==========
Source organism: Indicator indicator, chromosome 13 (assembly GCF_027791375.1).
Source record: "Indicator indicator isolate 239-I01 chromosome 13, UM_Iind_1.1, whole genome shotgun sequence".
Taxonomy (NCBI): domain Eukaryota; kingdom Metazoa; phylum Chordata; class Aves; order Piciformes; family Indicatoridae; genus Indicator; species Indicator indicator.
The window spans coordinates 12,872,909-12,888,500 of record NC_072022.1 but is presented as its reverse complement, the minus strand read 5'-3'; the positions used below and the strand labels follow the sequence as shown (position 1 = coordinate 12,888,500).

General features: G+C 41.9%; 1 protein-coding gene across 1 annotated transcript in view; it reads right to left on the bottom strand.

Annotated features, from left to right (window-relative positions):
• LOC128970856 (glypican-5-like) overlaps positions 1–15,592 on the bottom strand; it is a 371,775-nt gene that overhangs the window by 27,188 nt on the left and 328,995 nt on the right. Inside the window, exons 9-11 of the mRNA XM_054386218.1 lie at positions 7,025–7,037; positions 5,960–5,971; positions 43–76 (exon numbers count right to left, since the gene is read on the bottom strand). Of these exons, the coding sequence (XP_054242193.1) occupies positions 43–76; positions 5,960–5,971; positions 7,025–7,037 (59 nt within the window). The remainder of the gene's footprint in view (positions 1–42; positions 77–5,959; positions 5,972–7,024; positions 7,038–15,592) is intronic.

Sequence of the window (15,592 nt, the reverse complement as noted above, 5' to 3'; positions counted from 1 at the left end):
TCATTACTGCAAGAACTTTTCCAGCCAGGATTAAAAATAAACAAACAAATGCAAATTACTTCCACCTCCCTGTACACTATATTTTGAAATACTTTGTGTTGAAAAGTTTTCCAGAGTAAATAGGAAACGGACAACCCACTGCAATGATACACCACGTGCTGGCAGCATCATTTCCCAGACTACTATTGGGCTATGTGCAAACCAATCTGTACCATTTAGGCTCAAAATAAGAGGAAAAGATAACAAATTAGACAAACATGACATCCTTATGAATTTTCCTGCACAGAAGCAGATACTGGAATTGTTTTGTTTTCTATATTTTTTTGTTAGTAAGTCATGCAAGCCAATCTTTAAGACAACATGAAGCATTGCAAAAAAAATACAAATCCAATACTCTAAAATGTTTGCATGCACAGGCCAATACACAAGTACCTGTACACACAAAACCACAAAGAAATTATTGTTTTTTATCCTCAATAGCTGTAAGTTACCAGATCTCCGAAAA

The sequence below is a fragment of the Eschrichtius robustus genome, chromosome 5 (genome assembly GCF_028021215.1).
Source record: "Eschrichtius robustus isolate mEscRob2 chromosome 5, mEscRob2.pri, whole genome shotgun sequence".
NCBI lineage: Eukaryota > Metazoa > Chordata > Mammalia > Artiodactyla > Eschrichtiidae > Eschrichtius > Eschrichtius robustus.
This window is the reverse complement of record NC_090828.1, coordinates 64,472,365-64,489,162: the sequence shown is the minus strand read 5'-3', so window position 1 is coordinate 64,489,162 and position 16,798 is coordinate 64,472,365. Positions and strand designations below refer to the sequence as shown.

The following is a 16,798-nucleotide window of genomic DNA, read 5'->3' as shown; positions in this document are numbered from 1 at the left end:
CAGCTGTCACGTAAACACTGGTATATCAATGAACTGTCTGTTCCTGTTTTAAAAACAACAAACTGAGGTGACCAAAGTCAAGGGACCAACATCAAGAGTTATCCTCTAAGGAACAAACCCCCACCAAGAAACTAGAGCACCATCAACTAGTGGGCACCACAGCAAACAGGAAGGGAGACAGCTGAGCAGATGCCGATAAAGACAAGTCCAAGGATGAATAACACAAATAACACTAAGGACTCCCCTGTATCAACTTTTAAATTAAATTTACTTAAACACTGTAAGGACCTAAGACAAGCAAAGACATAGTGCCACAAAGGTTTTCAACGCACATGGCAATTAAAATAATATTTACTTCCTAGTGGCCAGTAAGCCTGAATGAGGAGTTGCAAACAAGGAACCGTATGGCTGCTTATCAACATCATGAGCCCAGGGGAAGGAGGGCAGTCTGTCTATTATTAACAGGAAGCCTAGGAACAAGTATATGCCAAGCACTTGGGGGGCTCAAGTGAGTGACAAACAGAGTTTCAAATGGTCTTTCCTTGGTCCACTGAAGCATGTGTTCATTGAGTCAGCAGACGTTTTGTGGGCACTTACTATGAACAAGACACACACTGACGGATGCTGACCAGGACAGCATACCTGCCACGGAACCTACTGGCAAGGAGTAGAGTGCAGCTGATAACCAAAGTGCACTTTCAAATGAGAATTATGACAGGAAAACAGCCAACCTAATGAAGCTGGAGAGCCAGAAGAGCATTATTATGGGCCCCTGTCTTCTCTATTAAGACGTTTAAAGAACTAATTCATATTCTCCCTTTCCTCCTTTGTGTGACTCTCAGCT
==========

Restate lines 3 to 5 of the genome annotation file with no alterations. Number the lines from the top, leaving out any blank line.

Taxonomy (NCBI): domain Eukaryota; kingdom Metazoa; phylum Chordata; class Aves; order Piciformes; family Indicatoridae; genus Indicator; species Indicator indicator.
The window spans coordinates 12,872,909-12,888,500 of record NC_072022.1 but is presented as its reverse complement, the minus strand read 5'-3'; the positions used below and the strand labels follow the sequence as shown (position 1 = coordinate 12,888,500).

General features: G+C 41.9%; 1 protein-coding gene across 1 annotated transcript in view; it reads right to left on the bottom strand.